Cheng and Chan [36] validated a Chinese version of the SPWB, which was drawn on in the present study. Cheng and Chan [36] selected four items for each sub-scale based on a rigorous process of item selection. Yet, the reliability (Cronbach α ranges from .55 to .70) and construct validity (CFI ranges from .79 to .93, SRMR ranges from .058 to .099) seemed to be inadequate according to the commonly accepted criteria (see more details in Result section) [38]. They suggested that further refinement of items was necessary in order to gain a more psychometrically sound measure of PWB for Chinese samples. According to Van Dierendonck [32], sub-scales with 6–8 items seemed to yield better reliability and construct validity of the SPWB. Hence, it was anticipated that the psychometric quality of Cheng and Chan’s [36] measure would be enhanced by adding more items to each subscale. As a result, on the basis of the 4 items chosen by Cheng and Chan [36], two or three more items were selected from Ryff’s scales for each subscale according to the factor loadings in previous studies and the compatibility with the present context. These items were evaluated in focus group discussion with Chinese adolescent participants. Two focus groups with three and four participants in each group were carried out to check the wording of each item as well as the relevance of each item to the daily life of adolescents. Based on the discussion, the wording of some items was modified to improve the ease of use for adolescents.

Subsequently, the refined SPWB was tested in a small-scale pilot study. A total number of 90 Chinese adolescents (57 boys and 33 girls, mean age 14.17 years) completed the SPWB. The data was analysed in reliability tests and Exploratory Factor Analysis. Based on the results of data analysis, seven items that had low internal consistency and low factor loadings were excluded from the final scale. As a result, a final 33-item Chinese version SPWB was produced for further examination (see Appendix for the items).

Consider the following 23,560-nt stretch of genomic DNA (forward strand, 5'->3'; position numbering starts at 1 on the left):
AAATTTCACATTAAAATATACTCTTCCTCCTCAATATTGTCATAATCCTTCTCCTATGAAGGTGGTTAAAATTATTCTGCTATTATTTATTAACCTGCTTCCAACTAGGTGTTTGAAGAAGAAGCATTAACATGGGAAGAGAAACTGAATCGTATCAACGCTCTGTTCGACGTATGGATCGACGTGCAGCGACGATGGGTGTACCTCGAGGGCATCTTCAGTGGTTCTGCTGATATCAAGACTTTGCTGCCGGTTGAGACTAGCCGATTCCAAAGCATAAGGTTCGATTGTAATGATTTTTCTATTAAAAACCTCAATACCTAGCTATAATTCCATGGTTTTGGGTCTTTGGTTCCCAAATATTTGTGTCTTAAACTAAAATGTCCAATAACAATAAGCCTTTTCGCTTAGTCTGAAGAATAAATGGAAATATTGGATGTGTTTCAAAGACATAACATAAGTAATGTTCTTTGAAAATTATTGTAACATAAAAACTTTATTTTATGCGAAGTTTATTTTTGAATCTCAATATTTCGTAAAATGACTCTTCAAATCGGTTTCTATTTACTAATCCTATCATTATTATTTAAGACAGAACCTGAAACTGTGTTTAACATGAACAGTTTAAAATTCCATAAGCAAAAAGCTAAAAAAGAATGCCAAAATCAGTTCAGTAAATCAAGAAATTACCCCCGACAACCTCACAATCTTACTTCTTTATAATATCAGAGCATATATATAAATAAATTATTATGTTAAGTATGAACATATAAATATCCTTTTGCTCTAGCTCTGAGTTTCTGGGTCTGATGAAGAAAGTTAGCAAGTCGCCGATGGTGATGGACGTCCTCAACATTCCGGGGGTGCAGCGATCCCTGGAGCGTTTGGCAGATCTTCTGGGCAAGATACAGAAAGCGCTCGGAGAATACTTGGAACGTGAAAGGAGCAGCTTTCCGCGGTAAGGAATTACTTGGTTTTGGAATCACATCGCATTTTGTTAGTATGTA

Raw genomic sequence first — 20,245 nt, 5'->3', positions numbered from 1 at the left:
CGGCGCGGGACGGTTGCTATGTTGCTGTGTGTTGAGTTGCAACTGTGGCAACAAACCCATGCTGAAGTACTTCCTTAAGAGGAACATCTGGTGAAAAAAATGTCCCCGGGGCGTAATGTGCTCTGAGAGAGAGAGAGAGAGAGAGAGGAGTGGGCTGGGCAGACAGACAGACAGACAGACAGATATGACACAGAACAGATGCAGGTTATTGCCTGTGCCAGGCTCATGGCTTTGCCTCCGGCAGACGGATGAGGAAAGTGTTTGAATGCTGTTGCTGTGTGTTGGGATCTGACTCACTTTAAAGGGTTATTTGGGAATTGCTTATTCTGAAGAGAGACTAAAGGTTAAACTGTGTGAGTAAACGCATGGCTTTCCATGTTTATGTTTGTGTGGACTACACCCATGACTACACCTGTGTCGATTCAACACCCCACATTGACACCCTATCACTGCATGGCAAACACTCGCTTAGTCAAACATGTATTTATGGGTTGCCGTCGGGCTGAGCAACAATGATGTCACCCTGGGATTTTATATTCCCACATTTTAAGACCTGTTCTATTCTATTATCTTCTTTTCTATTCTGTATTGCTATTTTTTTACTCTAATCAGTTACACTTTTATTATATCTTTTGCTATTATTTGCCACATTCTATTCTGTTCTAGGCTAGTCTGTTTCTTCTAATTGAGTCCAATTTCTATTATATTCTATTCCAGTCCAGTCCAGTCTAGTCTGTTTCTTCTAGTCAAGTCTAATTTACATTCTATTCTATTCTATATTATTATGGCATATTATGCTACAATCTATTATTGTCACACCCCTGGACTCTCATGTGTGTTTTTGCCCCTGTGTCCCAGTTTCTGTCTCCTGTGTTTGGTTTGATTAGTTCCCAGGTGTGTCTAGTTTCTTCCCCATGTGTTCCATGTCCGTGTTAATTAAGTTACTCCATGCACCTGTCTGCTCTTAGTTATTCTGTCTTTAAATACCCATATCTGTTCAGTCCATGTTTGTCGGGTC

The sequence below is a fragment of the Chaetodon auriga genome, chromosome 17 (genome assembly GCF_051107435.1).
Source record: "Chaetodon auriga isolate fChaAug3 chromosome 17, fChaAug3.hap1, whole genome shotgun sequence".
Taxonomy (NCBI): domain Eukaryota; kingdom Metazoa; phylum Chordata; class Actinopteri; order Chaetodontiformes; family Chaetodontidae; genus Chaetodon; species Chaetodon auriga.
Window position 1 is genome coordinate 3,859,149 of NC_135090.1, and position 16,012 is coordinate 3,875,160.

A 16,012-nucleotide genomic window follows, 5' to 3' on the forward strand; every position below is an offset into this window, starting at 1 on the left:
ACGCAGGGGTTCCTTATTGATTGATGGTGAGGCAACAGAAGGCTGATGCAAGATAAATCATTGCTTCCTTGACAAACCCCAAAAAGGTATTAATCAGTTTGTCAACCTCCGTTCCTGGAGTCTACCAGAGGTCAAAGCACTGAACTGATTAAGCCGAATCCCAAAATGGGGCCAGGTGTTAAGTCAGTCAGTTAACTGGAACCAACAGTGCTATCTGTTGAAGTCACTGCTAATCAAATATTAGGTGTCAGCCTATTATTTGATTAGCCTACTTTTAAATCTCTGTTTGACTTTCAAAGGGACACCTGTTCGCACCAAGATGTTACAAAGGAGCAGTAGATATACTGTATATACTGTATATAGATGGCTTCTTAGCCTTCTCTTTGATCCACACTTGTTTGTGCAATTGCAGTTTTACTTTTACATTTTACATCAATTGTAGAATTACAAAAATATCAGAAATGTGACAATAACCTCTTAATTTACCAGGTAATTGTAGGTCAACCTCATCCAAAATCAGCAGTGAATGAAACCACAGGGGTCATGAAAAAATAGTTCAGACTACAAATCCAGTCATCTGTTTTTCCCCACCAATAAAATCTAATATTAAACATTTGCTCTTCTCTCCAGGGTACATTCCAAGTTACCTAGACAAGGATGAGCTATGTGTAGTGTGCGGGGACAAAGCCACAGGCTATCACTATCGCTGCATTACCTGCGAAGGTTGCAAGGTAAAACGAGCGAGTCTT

Main survey research

Participants

Participants were recruited from three junior high schools in a city in East China. The schools are all typical government-funded junior high schools. Invitations for participating in the research were sent out to first-year students (Grade 7, normally aged 12–13 years) in the three schools. Out of the 1073 invitations sent, 772 adolescents (71.9%) returned signed parent consent forms. These adolescents participated in the questionnaire survey. The mean age was 13.65 years (SD = .39), ranging from 12 to 15 years old. The boy to girl ratio was 47.3% to 51.9% (365 boys to 401 girls, 6 missing gender data).

Measure

The adapted SPWB measure consists of 33 items. There are six sub-scales corresponding to the six aspects of positive functioning. The sub-scale of Autonomy assesses the sense of self-determination and freedom from norms. It contains five items, for example, “I tend to be influenced by people with strong opinions”. The sub-scale of Environment Mastery assesses the belief of one’s ability to manage life events. It contains six items, for example, “In general, I feel I am in charge of the situation in which I live”. The sub-scale of Personal Growth assesses one’s openness to new experiences and growth. It contains six items, for example, “For me, life has been a continuous process of learning, changing, and growth”. The sub-scale of Purpose in Life assesses the sense of purpose and meaningfulness in life. It contains five items, for example, “I enjoy making plans for the future and working to make them a reality”. The sub-scale of Positive Relations with Others assesses the extent of having satisfying relationships with others. It contains six items, for example, “I often feel lonely because I have few close friends with whom to share my concerns”. The sub-scale of Self-acceptance assesses one’s attitude towards oneself. It contains five items, for example, “For the most part, I am proud of who I am and the life I lead”. Participants were asked to indicate how accurately each item describes themselves by rating on a 5-point Likert scale ranging from “least like me” (1) to “most like me” (5).

Procedure

Group survey sessions were scheduled with each participating school. The first author administered all the paper-and-pen survey with adolescents in class. Detailed instructions were given orally before participants started filling in the questionnaire. Participants were debriefed after they completed the questionnaire.

Results

Factor structure

Confirmatory Factor Analysis (CFA) was carried out in AMOS 21 to examine the factor structure of the 33-item SPWB. The method of Maximum Likelihood (ML) with bootstrapping was employed. Standard errors, parameters and model test statistics were calculated using bootstrapping.